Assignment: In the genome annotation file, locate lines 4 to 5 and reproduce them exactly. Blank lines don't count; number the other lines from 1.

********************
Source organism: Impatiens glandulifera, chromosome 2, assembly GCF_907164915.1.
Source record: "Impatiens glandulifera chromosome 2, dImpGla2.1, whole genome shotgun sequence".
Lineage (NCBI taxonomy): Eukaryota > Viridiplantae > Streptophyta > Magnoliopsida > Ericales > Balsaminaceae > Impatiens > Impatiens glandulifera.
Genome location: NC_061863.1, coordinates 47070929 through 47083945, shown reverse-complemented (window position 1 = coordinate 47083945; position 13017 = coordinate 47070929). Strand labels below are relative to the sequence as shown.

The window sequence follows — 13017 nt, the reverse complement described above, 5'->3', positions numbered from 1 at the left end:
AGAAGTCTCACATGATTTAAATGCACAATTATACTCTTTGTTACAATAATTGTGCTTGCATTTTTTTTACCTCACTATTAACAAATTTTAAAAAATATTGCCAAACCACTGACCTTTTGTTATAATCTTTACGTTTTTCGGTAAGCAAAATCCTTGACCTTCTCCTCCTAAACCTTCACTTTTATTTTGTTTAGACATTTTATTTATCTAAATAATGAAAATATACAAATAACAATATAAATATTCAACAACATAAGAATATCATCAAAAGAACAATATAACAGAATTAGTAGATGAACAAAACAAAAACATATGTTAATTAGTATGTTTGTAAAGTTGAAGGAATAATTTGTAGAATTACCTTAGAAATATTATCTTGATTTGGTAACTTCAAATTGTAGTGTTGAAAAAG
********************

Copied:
Genome location: NC_061863.1, coordinates 47070929 through 47083945, shown reverse-complemented (window position 1 = coordinate 47083945; position 13017 = coordinate 47070929). Strand labels below are relative to the sequence as shown.

The window sequence follows — 13017 nt, the reverse complement described above, 5'->3', positions numbered from 1 at the left end: